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US revives loan program for clean energy companies

WASHINGTON — The Obama administration has decided to revive a controversial loan guarantee program at the Energy Department, administration officials said Thursday, even as the program remains under congressional scrutiny after losing hundreds of millions in taxpayer money on investments in failed green energy start-ups like the solar module maker Solyndra.

This time, though, the program would devote as much as $8 billion to helping industries like coal and oil make cleaner energy. Although the program, which does not require congressional approval, would support a wide range of technologies, it could help coal-fired power plants find a way to keep their emissions from escaping into the atmosphere, department officials said.


Officials say the federal subsidies are necessary to support the development of technologies that are too complex, unproven, or expensive for investors and private companies to pursue on their own, assertions that have already stirred criticism from opponents who see the program as too risky and a misuse of taxpayer money.

The program's renewal comes just as the administration is releasing stringent environmental rules that would severely restrict air pollution at new coal plants.

"We have a real problem, and that's, 'How do we get new technology to market?' " said Peter W. Davidson, executive director of the loan program office at the Energy Department. "We partner with industry developers and entrepreneurs to demonstrate a new technology at industrial scale or utility scale, and hopefully once that technology is proven by deployment at scale, we step out of the way," and let the private debt markets take over.

A spokeswoman for the House Committee on Energy and Commerce, which is controlled by Republicans, took a skeptical view of the program.

"The DOE loan guarantee program's history of mismanagement, bankruptcies, and failure to deliver the jobs promised raises significant concerns about risking billions in additional taxpayer dollars," Charlotte Baker said. "We are supportive of efforts to encourage the development of advanced fossil fuel technologies, but we are skeptical that federal loan guarantees are the best way" to bring this about.


Analysts and climate experts also questioned whether the program, which was originally established in 2005 and whose new guidelines will be completed this fall, could make the technologies economically viable on a mass scale.

The Energy Department's loan program was created in 2005 under President Bush to spur adoption of innovative technologies or those that avoided, reduced, or permanently stored pollutants. In 2008, Congress added another section, for more fuel-efficient cars, and a year later created a temporary program to encourage renewable energy and electrical transmission projects.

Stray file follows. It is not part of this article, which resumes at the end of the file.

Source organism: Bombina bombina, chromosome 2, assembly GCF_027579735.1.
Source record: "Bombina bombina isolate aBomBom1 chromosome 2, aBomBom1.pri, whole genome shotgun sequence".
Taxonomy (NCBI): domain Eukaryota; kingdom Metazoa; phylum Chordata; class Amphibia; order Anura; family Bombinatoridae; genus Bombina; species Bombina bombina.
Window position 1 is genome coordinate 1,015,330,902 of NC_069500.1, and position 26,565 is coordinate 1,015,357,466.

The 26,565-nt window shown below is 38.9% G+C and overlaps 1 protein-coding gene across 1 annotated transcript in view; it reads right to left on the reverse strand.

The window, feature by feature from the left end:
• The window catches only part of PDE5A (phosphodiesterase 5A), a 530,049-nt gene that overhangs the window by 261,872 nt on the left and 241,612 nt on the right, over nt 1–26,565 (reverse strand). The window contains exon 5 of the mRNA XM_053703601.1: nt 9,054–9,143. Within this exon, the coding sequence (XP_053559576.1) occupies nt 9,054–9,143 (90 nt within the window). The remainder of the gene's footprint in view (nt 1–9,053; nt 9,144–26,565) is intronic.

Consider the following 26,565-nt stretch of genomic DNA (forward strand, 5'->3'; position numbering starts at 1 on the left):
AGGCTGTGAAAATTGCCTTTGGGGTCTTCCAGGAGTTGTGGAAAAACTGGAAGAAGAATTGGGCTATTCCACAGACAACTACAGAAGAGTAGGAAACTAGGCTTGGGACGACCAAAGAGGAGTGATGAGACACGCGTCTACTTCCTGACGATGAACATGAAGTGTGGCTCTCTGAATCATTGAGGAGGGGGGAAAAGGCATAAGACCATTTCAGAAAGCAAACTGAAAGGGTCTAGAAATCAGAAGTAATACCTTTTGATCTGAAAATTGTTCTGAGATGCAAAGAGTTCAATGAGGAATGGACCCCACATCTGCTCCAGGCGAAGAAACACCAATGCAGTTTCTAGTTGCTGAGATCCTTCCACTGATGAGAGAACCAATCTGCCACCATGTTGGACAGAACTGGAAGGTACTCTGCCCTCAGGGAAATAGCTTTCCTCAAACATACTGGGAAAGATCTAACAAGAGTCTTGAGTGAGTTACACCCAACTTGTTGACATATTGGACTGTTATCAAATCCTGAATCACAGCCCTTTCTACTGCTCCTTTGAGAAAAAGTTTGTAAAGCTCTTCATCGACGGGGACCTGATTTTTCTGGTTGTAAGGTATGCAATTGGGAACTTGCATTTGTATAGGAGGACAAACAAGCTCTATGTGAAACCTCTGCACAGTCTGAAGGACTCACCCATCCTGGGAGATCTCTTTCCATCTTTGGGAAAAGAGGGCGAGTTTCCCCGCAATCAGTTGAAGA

That temporary program, which was responsible for the Solyndra loan, has since expired, but the department still has about $50 billion left that could be lent, with a large chunk earmarked for nuclear projects.

The department points to several successful investments from the loan program. Ernest J. Moniz, the energy secretary, has pointed to Tesla Motors' early repayment of $465 million as an example. Davidson said that since his office financed the first six large-scale photovoltaic solar farms in 2010 and 2011, 10 big solar power plants had started or finished construction without any federal money.

But the loan office has attracted far more attention for failures like Solyndra, which defaulted on a $535 million loan and Fisker Automotive, the electric car company whose unpaid $168 million loan the Energy Department put up for auction this week.


The revived program is broader than its predecessor, which focused on capturing carbon emissions from coal plants and on turning coal into gas. Davidson said officials were looking for projects that reduced carbon and other gases along the various stages of energy production, like cutting methane emissions or water usage in the natural gas extraction process known as "fracking" as well as retrofitting existing coal-fired power plants.

There had been little interest in loan guarantees or private investment for limiting carbon emissions, said Daniel J. Weiss, a senior fellow and director of climate strategy at the Center for American Progress, a liberal policy group, because of a "lack of limits on carbon pollution from power plants and other industrial sources." He added: "President Obama's pending carbon pollution standards for power plants should spark more interest in this program."